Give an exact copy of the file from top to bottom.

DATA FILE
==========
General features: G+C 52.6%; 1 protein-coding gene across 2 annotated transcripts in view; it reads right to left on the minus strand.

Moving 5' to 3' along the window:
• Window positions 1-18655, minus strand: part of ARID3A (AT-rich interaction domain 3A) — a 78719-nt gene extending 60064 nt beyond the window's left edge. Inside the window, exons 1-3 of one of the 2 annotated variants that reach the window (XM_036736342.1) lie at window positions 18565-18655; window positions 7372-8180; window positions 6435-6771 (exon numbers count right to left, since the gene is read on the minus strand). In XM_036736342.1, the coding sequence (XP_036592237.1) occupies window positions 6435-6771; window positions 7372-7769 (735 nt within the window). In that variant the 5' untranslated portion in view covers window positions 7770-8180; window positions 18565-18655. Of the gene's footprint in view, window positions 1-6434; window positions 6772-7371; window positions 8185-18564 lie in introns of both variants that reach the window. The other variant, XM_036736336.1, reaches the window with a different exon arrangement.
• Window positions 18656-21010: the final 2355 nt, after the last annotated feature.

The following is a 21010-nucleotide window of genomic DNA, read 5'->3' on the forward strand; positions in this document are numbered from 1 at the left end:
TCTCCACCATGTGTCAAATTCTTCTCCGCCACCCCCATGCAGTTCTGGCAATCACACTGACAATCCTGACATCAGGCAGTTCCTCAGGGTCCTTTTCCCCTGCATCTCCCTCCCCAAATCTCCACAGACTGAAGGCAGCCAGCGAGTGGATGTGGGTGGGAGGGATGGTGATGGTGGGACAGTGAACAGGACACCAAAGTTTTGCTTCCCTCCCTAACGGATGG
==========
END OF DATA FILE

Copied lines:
General features: G+C 52.6%; 1 protein-coding gene across 2 annotated transcripts in view; it reads right to left on the minus strand.

Moving 5' to 3' along the window:
• Window positions 1-18655, minus strand: part of ARID3A (AT-rich interaction domain 3A) — a 78719-nt gene extending 60064 nt beyond the window's left edge. Inside the window, exons 1-3 of one of the 2 annotated variants that reach the window (XM_036736342.1) lie at window positions 18565-18655; window positions 7372-8180; window positions 6435-6771 (exon numbers count right to left, since the gene is read on the minus strand). In XM_036736342.1, the coding sequence (XP_036592237.1) occupies window positions 6435-6771; window positions 7372-7769 (735 nt within the window). In that variant the 5' untranslated portion in view covers window positions 7770-8180; window positions 18565-18655. Of the gene's footprint in view, window positions 1-6434; window positions 6772-7371; window positions 8185-18564 lie in introns of both variants that reach the window. The other variant, XM_036736336.1, reaches the window with a different exon arrangement.
• Window positions 18656-21010: the final 2355 nt, after the last annotated feature.

The following is a 21010-nucleotide window of genomic DNA, read 5'->3' on the forward strand; positions in this document are numbered from 1 at the left end:
TCTCCACCATGTGTCAAATTCTTCTCCGCCACCCCCATGCAGTTCTGGCAATCACACTGACAATCCTGACATCAGGCAGTTCCTCAGGGTCCTTTTCCCCTGCATCTCCCTCCCCAAATCTCCACAGACTGAAGGCAGCCAGCGAGTGGATGTGGGTGGGAGGGATGGTGATGGTGGGACAGTGAACAGGACACCAAAGTTTTGCTTCCCTCCCTAACGGATGG